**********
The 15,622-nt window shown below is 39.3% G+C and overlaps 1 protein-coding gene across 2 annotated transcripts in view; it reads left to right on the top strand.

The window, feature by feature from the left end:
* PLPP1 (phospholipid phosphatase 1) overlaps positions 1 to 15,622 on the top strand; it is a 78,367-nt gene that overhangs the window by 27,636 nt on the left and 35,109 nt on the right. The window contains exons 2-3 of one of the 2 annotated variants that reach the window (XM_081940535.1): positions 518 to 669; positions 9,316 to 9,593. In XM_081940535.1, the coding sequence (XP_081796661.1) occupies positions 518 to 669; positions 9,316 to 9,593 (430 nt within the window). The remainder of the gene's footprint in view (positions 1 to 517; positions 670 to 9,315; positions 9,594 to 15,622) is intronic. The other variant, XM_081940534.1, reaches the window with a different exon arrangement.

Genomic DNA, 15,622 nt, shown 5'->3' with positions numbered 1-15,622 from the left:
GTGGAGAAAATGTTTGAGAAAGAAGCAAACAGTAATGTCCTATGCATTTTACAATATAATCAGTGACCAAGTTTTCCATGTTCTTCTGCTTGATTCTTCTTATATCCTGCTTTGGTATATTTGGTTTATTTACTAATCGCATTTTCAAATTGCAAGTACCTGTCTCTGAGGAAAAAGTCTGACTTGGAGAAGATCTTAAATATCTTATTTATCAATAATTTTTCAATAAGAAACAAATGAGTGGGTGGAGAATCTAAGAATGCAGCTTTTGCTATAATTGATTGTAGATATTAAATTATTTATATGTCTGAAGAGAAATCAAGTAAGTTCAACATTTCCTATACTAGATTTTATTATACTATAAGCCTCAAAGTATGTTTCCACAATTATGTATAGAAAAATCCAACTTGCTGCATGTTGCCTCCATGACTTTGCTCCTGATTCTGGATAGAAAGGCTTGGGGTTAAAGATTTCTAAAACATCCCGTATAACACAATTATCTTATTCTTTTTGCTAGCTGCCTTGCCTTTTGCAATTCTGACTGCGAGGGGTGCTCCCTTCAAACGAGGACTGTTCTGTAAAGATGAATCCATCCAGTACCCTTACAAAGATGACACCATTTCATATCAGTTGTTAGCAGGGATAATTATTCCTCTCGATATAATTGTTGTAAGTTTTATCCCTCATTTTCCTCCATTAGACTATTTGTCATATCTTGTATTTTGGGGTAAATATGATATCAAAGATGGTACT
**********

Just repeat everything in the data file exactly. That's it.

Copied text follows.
The 15,622-nt window shown below is 39.3% G+C and overlaps 1 protein-coding gene across 2 annotated transcripts in view; it reads left to right on the top strand.

The window, feature by feature from the left end:
* PLPP1 (phospholipid phosphatase 1) overlaps positions 1 to 15,622 on the top strand; it is a 78,367-nt gene that overhangs the window by 27,636 nt on the left and 35,109 nt on the right. The window contains exons 2-3 of one of the 2 annotated variants that reach the window (XM_081940535.1): positions 518 to 669; positions 9,316 to 9,593. In XM_081940535.1, the coding sequence (XP_081796661.1) occupies positions 518 to 669; positions 9,316 to 9,593 (430 nt within the window). The remainder of the gene's footprint in view (positions 1 to 517; positions 670 to 9,315; positions 9,594 to 15,622) is intronic. The other variant, XM_081940534.1, reaches the window with a different exon arrangement.

Genomic DNA, 15,622 nt, shown 5'->3' with positions numbered 1-15,622 from the left:
GTGGAGAAAATGTTTGAGAAAGAAGCAAACAGTAATGTCCTATGCATTTTACAATATAATCAGTGACCAAGTTTTCCATGTTCTTCTGCTTGATTCTTCTTATATCCTGCTTTGGTATATTTGGTTTATTTACTAATCGCATTTTCAAATTGCAAGTACCTGTCTCTGAGGAAAAAGTCTGACTTGGAGAAGATCTTAAATATCTTATTTATCAATAATTTTTCAATAAGAAACAAATGAGTGGGTGGAGAATCTAAGAATGCAGCTTTTGCTATAATTGATTGTAGATATTAAATTATTTATATGTCTGAAGAGAAATCAAGTAAGTTCAACATTTCCTATACTAGATTTTATTATACTATAAGCCTCAAAGTATGTTTCCACAATTATGTATAGAAAAATCCAACTTGCTGCATGTTGCCTCCATGACTTTGCTCCTGATTCTGGATAGAAAGGCTTGGGGTTAAAGATTTCTAAAACATCCCGTATAACACAATTATCTTATTCTTTTTGCTAGCTGCCTTGCCTTTTGCAATTCTGACTGCGAGGGGTGCTCCCTTCAAACGAGGACTGTTCTGTAAAGATGAATCCATCCAGTACCCTTACAAAGATGACACCATTTCATATCAGTTGTTAGCAGGGATAATTATTCCTCTCGATATAATTGTTGTAAGTTTTATCCCTCATTTTCCTCCATTAGACTATTTGTCATATCTTGTATTTTGGGGTAAATATGATATCAAAGATGGTACT